Foreclosure Homes In Poor Condition Can Be The Best Deal

Homes in less than live in ready condition can be the best bet in buying a home. This small but very important fact is a mystery to most people. This mystery is a benefit to the home buyer that understands the difference. This can also be a benefit to the real estate agent that understands how to navigate the process of buying a home that may need some repairs. This may seem counter intuitive to the average person but when it is explained it makes all the sense in the world. We have to put ourselves in the shoes of the agency, bank or lending institution that holds the property in their inventory.

Housing and Urban  development, Fannie and Freddie Mac and others have a need to sell their homes in order to get the homes off of their books. The average foreclosure costs the bank that owns it $75 every day. These troubled assets are absolutely a cost and not a revenue generator. No one makes money on foreclosures except for the lawyers. The banks don’t want to own the houses and they need to liquidate the homes as soon as possible to avoid the increasing fees to maintain the properties. The maintenance is not what  might be expected. Maintenance is normally limited to safety and security issues. Normal upkeep is not part of upkeep therefore a home that was in good condition when it was originally foreclosed or vacated can become foul and fall into disrepair quickly. This is an opportunity that is overlooked by most home buyers and can be taken advantage of by more savvy home buyers.

The reason the opportunity is overlooked by most people is because they see only what is there and not what can be there. They also mistakenly believe that the cost of repairs are going to be a cash expense to them. The cost of repairs more often than not can be borne by the seller or the bank, HUD or the lending institution. Using HUD as the example there are a couple of FHA loans that are available to buyers of their foreclosures. The loan programs with HUD are called 203B and 203K and are used in different ways for different reasons. The one thing they have in common is that they both allow the buyer to roll repair costs into the mortgage.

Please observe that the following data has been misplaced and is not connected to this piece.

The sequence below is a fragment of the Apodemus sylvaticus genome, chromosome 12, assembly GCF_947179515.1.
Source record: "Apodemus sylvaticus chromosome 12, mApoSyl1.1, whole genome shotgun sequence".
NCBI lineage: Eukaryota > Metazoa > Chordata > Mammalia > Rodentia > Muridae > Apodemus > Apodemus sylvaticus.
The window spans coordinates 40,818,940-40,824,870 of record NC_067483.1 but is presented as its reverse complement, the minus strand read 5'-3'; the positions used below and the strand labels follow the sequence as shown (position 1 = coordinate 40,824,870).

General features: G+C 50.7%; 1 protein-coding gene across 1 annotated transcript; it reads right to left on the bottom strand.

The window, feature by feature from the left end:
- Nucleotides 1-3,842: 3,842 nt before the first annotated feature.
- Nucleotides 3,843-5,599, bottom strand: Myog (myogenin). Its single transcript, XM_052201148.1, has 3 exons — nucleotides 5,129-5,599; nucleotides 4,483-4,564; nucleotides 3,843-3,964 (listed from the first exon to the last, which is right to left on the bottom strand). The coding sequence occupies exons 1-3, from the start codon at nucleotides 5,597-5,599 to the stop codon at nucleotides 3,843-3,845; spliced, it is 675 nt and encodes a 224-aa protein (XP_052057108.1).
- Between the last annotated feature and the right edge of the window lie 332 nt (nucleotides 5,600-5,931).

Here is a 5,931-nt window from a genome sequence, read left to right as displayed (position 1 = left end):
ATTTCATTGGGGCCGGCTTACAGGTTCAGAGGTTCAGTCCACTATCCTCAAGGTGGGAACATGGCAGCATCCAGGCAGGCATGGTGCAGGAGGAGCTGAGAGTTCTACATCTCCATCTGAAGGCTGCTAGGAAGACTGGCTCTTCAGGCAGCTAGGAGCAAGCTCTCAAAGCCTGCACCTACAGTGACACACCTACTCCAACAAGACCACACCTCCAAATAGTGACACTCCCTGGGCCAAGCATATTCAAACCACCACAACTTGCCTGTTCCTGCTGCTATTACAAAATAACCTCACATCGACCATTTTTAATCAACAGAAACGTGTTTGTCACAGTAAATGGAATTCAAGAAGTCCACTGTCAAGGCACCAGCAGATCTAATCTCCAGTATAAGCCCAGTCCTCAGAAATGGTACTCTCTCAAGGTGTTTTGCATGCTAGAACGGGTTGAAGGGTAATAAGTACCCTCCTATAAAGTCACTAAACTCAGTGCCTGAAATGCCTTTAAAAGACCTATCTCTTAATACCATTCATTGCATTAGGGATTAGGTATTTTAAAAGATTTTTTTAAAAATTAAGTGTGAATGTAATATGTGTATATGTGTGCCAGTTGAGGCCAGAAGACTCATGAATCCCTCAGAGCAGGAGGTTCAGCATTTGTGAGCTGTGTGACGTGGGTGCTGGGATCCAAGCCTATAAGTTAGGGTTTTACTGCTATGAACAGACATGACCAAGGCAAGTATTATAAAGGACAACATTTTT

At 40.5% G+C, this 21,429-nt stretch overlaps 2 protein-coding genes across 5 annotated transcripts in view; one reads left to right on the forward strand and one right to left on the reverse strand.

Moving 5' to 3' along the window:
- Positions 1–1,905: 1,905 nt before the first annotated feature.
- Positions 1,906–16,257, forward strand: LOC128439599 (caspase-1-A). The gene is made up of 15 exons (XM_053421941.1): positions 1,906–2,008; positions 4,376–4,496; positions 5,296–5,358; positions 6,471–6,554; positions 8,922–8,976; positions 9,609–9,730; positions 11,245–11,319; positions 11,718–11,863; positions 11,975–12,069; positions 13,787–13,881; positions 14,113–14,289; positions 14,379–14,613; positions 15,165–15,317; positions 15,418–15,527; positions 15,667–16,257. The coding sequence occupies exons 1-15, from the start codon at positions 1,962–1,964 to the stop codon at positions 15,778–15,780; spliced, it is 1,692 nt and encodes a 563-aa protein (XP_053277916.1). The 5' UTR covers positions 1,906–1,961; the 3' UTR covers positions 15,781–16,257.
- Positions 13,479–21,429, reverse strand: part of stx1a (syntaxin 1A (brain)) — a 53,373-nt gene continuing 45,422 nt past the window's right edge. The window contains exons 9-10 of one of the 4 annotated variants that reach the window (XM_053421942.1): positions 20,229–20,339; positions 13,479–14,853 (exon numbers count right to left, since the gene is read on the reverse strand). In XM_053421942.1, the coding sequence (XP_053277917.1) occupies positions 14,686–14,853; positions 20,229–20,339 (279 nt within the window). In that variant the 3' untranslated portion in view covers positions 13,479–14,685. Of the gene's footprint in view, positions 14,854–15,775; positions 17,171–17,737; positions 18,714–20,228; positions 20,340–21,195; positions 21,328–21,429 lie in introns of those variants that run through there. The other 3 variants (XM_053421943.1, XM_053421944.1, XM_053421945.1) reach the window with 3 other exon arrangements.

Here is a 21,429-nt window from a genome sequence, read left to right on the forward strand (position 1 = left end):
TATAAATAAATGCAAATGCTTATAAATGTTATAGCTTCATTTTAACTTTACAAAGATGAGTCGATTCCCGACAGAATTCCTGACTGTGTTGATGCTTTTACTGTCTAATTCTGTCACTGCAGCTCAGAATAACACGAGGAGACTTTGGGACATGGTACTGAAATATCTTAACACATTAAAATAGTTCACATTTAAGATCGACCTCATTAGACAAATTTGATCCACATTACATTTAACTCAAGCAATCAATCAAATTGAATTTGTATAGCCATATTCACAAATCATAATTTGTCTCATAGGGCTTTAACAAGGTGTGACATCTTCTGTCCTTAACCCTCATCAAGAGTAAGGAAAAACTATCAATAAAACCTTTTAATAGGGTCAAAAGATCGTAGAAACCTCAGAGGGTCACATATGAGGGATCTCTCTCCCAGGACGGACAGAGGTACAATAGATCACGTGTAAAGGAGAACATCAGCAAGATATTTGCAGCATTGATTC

Banks and lending institutions also provide repair costs to be rolled into a repair escrow.

The big take away is that repairs do not have to come out-of-pocket and there are options that should be explored.

Going the Distance in Foreclosures

Many agents show only particular types of homes. Other agents show anything and everything. It has been our observation that agents that stick to a particular niche have the best results in their home sales. It is important to stake out a sector and become an expert in it. foreclosures are not like high-end and high-end is not the same as waterfront or defining a couple of neighborhoods as your area of expertise. In order to select a particular area of focus it is also important that we determine who we want to work with as each type of real estate comes with its own set of buyers.

The hottest market in the past several years has been the new home buyer or first time home buyer market. But this doesn’t mean that everyone should be in it. first time home buyers bring with them baggage that more established home buyers don’t have. Un-established or un-managed credit, low savings and unrealistic expectations are more common in the first time home buyer market while rigid standards and low inventory are more common among the high-end buyers. Homes that are priced above a million are turning over more quickly now than they did only a couple of years ago but the rate that they are coming on the market means that the inventory is lower now than it has been for some time.

foreclosureIn the same vein, foreclosures are less common than they were two or three years ago but the inventory like that of diamonds is being controlled so that the market doesn’t base itself on the lowest sales price and therefore the worst case scenario.

As the largest provider of foreclosure information for the past decade, we are particularly focused on that market. The average prices of foreclosures vary depending on the city and state but the overall prices of foreclosures are still lower than the average cost of a similar resale home in the same area.